Jimmy Kimmel's not exactly Walter Cronkite, and losing the support of a late night comic on health care isn't quite the same as losing America's most trusted anchor on Vietnam.Still, U.S. Sen. Bill Cassidy's last minute effort to unravel the Affordable Care Act before favorable procedural terms expire next week clearly fails the "Jimmy Kimmel test."
As Republicans in Congress make one last run at unraveling the Affordable Care Act, new government data points to yet another measure of the law's benefit: Significantly fewer people in Louisiana are going without health insurance now than in the past.Just 10.3 percent of Louisiana residents were uninsured in 2016, down from 11.9 percent in 2015 and 16.6 percent in 2013, according to U.S. Census data published by the Associated Press.
Less than one month out from primary day, this year's New Orleans municipal elections aren't exactly generating a lot of heat.One recent poll showed that three top candidates for mayor — City Councilwoman LaToya Cantrell and two former judges, Desiree Charbonnet and Michael Bagneris — are running neck and neck for the two runoff spots, with the remaining 15 candidates trailing far behind.
Muck Rack makes it simple to find people, tweets, or articles that mention any name, keyword, company, hashtag etc. We've compiled this guide to help you make the most of your search.
Selecting a term
Start searching tweets, articles from media outlets, articles mentioned in tweets, journalists'
names, titles and bios with some suggested searches:
Companies or Topics (e.g. iPhone, Microsoft)
Phrases (e.g. "cloud computing") — use quotes to keep the terms together
Twitter handles (e.g. @username) — returns those who have mentioned or replied to
Names (e.g. "David Pogue")
Hashtags (e.g. #sxsw, #london2012)
Bio details (e.g. vegan, Olympics, father)
Muck Rack's Advanced Search allows for many boolean operators.
Find results that mention multiple specified terms, use AND or
+. For example, ensure each result contains both Elon Musk and Mark Zuckerberg by
searching Obama AND Romney or Obama + Romney.
Use the operators OR or , to broaden your search when you'd like either of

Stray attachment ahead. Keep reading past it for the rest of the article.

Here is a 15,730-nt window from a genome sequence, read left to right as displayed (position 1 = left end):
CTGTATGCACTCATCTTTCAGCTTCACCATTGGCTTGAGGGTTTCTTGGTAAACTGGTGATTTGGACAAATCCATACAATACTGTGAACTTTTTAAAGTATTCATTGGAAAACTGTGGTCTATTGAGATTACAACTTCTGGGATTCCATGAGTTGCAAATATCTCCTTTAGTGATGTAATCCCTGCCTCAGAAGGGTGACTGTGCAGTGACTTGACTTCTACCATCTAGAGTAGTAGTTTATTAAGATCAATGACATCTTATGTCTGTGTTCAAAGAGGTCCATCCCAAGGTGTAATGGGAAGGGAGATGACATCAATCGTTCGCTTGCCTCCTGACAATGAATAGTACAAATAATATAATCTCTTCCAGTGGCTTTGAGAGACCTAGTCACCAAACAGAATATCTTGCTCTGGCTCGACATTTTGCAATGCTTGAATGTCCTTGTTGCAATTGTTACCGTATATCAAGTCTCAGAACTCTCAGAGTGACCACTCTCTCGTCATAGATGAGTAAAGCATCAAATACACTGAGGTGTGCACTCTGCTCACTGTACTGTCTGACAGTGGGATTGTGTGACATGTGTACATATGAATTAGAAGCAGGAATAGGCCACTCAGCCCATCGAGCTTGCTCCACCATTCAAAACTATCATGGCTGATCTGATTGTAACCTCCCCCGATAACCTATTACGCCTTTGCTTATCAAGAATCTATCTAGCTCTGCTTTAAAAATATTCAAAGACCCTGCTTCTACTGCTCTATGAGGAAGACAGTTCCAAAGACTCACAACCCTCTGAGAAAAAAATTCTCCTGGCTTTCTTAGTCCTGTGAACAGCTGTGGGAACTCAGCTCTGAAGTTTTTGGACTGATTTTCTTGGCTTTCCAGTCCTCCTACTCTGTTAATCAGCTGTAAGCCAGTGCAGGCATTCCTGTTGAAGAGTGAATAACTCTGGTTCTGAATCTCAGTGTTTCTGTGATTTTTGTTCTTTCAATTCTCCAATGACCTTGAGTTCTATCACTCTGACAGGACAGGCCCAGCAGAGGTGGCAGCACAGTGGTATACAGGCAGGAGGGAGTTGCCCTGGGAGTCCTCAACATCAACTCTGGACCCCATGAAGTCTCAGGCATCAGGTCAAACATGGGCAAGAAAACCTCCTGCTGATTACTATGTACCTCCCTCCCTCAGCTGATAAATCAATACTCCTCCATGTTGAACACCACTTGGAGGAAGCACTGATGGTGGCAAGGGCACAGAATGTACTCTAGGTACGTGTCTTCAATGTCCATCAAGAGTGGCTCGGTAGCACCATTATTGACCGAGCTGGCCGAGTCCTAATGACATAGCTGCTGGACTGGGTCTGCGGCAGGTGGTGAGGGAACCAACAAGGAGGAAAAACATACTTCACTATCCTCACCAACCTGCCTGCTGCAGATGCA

multiple terms to appear in results. (This is the default behavior of our search when no operators
are used.) For example, search for democrat OR republican to find results that refer to
Democrats and/or Republicans.
Use NOT or - to subtract results from your search. For
example, searching Disney will yield results about the Walt Disney Company as well as Walt Disney
World Resort. To exclude mentions of Disney World, search for Disney -World or Disney
When using one of these operators with a phrase, enclose it in quotation marks. For example, you can
find results about smartphones excluding Apple's iPhone 4S by searching smartphone -"iPhone
Exact case matching or punctuation
If you're searching for a brand name or keyword that relies on specific punctuation marks or capitalization, you can
find results that match your exact query by adding matchcase: before the keyword you're searching for, like matchcase:E*TRADE .
Use parentheses to separate multiple
boolean phrases. For example, to find journalists talking about having fun in Disney World or
Disneyland, search for ("disney world" OR disneyland) AND fun.
An asterisk can be used to search for any variation of a root word truncated by the asterisk. For example, searching for admin* will return results for administrator, administration, administer, administered, etc.
A near operator is an AND operator where you can control the distance between the words. You can vary the distance the near operation uses by adding a forward slash and number (between 0-99) such as strawberries NEAR/10 "whipped cream", which means the strawberries must exist within 10 words of "whipped cream".